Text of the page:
10 examples of why the Superfund program matters

Read the full story from Mother Nature Network.

The U.S. Superfund program was created in 1980 to clean up the country’s most toxic places. It gave the Environmental Protection Agency (EPA) new authority to identify the parties responsible for noxious hazards nationwide, and to make them clean up their messes on their own dime. The program (formally titled the Comprehensive Environmental Response, Compensation and Liability Act, or CERCLA) is vital for keeping corporations from ruining our land, air and water without consequence.

Today, more than 1,300 sites are on the program’s national priorities list. One might exist near you, since about 53 million Americans live within 3 miles of a Superfund site.

That’s why it’s worth keeping tabs on the successes and setbacks of the Superfund program. Its original funding source — taxes paid by polluters — was allowed to expire in 1995, and congressional funding has been dwindling for years. The Trump administration has proposed further budget cuts, yet despite meager funds, EPA Administrator Scott Pruitt has also pledged to ramp up the agency’s focus on certain Superfund sites.

To illustrate the ongoing importance of this program, here’s a closer look at 10 of the country’s most prominent Superfund sites.

How Military Outsourcing Turned Toxic

Read the full story in ProPublica.

The military is one of the country’s largest polluters, with an inventory of toxic sites on American soil that once topped 39,000. At many locations, the Pentagon has relied on contractors like U.S. Technology to assist in cleaning and restoring land, removing waste, clearing unexploded bombs, and decontaminating buildings, streams and soil. In addition to its work for Barksdale, U.S. Technology had won some 830 contracts with other military facilities — Army, Air Force, Navy and logistics bases — totaling more than $49 million, many of them to dispose of similar powders.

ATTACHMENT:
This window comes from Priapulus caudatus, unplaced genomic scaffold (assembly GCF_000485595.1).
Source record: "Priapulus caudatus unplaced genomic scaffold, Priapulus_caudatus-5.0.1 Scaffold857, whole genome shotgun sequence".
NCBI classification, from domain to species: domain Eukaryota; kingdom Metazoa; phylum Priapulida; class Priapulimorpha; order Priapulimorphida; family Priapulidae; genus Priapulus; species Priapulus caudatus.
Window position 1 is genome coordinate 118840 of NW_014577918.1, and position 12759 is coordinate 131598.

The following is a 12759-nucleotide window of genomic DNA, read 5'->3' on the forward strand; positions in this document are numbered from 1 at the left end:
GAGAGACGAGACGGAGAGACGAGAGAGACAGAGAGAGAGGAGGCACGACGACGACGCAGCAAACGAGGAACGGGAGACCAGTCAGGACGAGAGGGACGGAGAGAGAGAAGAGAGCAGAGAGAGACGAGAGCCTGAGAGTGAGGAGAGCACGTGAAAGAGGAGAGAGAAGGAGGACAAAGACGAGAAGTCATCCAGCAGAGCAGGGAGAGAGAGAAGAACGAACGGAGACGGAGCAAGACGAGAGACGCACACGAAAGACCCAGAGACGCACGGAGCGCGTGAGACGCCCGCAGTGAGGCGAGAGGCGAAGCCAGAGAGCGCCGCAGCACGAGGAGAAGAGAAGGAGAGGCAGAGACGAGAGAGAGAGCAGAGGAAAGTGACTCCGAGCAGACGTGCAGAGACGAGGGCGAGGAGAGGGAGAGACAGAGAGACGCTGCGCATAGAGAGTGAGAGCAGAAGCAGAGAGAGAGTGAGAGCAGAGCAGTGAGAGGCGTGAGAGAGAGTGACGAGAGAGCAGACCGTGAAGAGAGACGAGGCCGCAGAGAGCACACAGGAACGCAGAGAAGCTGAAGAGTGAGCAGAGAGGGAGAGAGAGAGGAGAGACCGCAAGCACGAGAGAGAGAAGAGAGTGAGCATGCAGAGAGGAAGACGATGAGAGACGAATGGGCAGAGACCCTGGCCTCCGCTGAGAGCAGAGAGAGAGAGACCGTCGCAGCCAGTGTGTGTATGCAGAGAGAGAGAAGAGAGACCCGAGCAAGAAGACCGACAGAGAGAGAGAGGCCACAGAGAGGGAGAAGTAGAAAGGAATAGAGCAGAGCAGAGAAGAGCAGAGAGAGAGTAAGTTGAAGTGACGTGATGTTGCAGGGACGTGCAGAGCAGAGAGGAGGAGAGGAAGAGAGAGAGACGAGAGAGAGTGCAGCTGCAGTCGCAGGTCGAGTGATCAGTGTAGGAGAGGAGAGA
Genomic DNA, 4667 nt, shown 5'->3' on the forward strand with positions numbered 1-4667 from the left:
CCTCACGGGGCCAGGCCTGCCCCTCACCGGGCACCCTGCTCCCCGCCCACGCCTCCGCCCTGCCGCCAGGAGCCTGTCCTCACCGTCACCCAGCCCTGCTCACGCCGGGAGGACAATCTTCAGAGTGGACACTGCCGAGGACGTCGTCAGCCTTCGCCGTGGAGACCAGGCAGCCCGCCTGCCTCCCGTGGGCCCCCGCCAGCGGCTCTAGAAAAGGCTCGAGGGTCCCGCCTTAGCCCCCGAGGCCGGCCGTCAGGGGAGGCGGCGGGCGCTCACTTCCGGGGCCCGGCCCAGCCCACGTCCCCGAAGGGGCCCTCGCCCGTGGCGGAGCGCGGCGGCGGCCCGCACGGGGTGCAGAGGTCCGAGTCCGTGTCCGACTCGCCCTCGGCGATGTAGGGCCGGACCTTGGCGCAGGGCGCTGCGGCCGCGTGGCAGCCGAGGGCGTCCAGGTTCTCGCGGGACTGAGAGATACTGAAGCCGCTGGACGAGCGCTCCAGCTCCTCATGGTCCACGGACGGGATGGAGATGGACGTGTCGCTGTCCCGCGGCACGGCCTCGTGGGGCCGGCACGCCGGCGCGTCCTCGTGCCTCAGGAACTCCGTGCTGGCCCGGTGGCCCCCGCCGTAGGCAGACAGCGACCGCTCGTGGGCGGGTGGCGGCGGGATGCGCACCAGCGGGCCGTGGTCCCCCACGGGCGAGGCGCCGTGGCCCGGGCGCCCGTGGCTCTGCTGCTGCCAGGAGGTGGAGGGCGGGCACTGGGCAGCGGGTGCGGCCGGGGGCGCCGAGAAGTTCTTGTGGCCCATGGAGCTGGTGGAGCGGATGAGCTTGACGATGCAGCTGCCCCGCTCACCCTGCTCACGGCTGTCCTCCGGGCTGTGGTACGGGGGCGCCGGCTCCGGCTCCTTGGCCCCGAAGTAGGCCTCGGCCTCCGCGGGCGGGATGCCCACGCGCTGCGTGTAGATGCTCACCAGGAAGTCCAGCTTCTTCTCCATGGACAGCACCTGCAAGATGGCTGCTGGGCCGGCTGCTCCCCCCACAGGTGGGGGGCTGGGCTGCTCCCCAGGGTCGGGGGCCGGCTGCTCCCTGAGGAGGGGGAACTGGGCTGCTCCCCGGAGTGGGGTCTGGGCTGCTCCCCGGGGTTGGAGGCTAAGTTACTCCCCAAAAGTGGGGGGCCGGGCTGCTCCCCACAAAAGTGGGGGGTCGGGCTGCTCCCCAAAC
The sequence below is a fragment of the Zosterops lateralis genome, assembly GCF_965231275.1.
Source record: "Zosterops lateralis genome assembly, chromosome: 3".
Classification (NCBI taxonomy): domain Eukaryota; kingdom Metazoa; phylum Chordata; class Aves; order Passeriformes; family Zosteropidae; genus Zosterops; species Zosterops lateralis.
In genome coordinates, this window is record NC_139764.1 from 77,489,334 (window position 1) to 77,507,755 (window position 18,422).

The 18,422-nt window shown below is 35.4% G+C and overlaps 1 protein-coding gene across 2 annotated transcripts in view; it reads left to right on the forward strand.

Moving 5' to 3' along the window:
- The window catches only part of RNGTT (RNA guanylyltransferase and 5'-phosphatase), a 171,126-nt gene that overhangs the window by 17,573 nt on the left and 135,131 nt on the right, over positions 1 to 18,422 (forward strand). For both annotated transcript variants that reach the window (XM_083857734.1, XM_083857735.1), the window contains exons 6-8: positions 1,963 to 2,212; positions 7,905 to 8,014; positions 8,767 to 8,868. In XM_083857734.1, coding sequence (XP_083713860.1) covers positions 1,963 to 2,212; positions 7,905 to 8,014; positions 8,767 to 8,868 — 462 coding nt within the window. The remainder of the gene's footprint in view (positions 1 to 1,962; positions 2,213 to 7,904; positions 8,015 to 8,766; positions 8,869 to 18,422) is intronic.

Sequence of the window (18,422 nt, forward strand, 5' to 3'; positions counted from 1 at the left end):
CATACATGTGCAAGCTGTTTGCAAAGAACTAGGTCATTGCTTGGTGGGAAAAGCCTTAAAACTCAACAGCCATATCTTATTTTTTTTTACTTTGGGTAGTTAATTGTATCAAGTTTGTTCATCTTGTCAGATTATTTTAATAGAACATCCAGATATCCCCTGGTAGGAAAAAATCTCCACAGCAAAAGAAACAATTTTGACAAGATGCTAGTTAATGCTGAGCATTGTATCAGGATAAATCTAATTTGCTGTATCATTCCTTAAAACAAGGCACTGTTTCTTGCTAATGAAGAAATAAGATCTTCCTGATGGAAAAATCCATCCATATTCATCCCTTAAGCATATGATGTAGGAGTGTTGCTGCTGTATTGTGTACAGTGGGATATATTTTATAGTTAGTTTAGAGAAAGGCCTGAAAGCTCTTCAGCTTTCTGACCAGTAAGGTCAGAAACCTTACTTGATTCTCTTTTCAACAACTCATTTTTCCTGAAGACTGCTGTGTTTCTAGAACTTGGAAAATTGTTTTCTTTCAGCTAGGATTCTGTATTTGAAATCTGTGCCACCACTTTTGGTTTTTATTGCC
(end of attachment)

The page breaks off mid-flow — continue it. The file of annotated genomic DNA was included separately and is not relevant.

In taking on environmental cleanup jobs, contractors often bring needed expertise to technical tasks the Pentagon isn’t equipped to do itself. They also absorb much of the legal responsibility for disposing of military-made hazards, in some cases helping the Pentagon — at least on paper — winnow down its list of toxic liabilities.

But in outsourcing this work, the military has often struggled to provide adequate oversight to ensure that work is done competently — or is completed at all. Today, records show, some of the most dangerous cleanup work that has been entrusted to contractors remains unfinished, or worse, has been falsely pronounced complete, leaving people who live near former military sites to assume these areas are now safe.

Probiotics help poplar trees clean up toxins in Superfund sites

Read the full story from the University of Washington.

Researchers from the University of Washington and several small companies have conducted the first large-scale experiment on a Superfund site using poplar trees fortified with a probiotic — or natural microbe — to clean up groundwater contaminated with trichloroethylene (TCE), a common pollutant found in industrial areas that is harmful to humans when ingested through water or inhaled from the air. Their results were published in final form Aug. 11 in the journal Environmental Science & Technology.